I agree, and used the “Virginia” as a cohesive choice and not because I ~really~ thought she was deliberately leaving that out. I hope she forgives me.

      The thing is, in a good many pieces of this nature, cultural/economic forces that affect both men and women are put forth as something men are doing TO women, deliberately and maliciously and I don’t think that’s entirely fair.

      I didn’t want to do that in this piece, and so I added the footnote to point that out.

      Thanks for reading and commenting!Report

  7. Avatar Mike Schilling
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    says:

    I’m pretty sure Shakespeare had a mom, even if her last name was “Bacon”.Report

  8. Avatar blake
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    says:

    I’m glad you wrote this because I’ve been thinking a lot lately about how (when Western Civilization is working) women are lauded precisely because they give up their bodies and lives for the care of others. A whole lot of energy has been devoted (since well before I was born) to convincing women that this sacrifice was both too much (arguably) and trivial—think of “only a housewife/mother/homemaker”, which is a sentiment that is practically the default these days.

    It’s an issue for me now because my middle daughter is 18, and she wants that life. She’s also an amazing artist and working hard to improve her skills. My hope is she’ll be able excel at both.

    The thing is: Mom is irreplaceable. Dad is important, for sure—we’ve seen plenty of damage from absentee dads. But they are a distant second to Mom. (See iahp.org for more info on that.)

    But there is this insanity that emerges where everyone else suddenly becomes helpless if Mom isn’t available 24-7. And one of the things she has to do is make everyone a.little more self-sufficient. Children will squawk, but it’s vital for them growing up.

    Husbands are a different problem. I’ve seen husbands get positively wounded because their wife takes 90 minutes out of a week to play basketball. But everybody needs a chance to switch up their games, and every husband knows that he himself takes breaks from whatever his “job” is to do something else—and it makes him better at that job. Wives and mothers are no different: If they can step away for a moment, they come back happier and more focused. It’s not even subtle.

    It’s so obvious only a human could miss seeing it.Report

    • Avatar Aaron David in reply to blake
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      says:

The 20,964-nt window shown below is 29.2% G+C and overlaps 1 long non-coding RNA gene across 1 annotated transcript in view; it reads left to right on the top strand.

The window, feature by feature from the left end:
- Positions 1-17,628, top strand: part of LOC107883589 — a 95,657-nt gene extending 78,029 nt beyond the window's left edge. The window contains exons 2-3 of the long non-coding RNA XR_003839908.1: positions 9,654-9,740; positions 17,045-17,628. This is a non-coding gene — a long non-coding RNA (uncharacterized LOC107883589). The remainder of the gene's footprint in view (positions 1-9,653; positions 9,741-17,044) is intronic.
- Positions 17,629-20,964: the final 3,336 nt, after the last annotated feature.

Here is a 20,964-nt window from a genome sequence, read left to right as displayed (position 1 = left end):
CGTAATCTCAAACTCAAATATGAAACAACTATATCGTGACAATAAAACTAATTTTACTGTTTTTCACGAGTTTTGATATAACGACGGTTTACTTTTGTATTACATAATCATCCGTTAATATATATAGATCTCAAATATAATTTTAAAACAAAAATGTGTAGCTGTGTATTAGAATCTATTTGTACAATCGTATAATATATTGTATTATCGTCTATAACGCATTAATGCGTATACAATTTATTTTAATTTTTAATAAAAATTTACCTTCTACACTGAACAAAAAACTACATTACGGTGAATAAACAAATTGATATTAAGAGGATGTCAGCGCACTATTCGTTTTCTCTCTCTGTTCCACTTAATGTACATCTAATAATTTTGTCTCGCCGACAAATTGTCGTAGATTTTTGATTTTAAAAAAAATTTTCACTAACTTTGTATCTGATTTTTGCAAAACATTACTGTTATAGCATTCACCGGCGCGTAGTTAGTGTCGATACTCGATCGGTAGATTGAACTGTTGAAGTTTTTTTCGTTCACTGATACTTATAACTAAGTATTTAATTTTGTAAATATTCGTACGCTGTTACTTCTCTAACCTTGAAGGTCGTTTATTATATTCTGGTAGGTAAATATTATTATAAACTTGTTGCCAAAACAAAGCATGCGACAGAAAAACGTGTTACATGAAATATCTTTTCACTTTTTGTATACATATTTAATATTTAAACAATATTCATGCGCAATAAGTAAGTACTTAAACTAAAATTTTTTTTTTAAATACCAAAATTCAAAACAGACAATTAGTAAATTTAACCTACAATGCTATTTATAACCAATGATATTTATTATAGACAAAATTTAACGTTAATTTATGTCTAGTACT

Yeah, my mom bailed when I was 13, after a long period of disengagement. And I was raised by my dad, who knew how important he was. I have known many men who have raised the children by themselves and many others who have jumped in when life has left a missing father. Have some dropped ours? Sure, and so have women. Do I know where she is? Somewhere in Africa, maybe. Maybe dead, as I haven’t heard from her in a while. Last time my brother saw her, he laid into her about the adventures she craved, the business she started.

      Anyone is replaceable. It’s so obvious only a human could miss seeing it.Report

    • Avatar Kristin Devine in reply to blake
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      says:

      Yes it’s very strange how mixed the messages are.

      I am coming to realize that people embrace mixed messages because it always gives them the higher ground. I’ve been criticized for not being a good enough homemaker and not working outside the home by the very same people in the exact same conversation. It’s a tactic people use to control each other, and unfortunately a lot of women are really susceptible to that. WE seem to think that if we get it “right” no one will ever criticize us, and it’s an important step towards adulthood to finally learn that some people just like to criticize for their own reasons and will find any basis on which to do it.

      It’s very interesting about children and learning self-sufficiency. My mom worked and was super busy and I did more than my fair share of the chores growing up. It really did help me to learn skills I needed to be a successful adult. My older two sons, while I did give them some chores and stuff, it was nothing like what I had, and as adults they aren’t anywhere near as capable of taking care of their home (or maybe they’re just unwilling). Now, is it because I had so much responsibility? IDK but I don’t feel too awfully bad about making my younger three take on more chores than their big brothers had.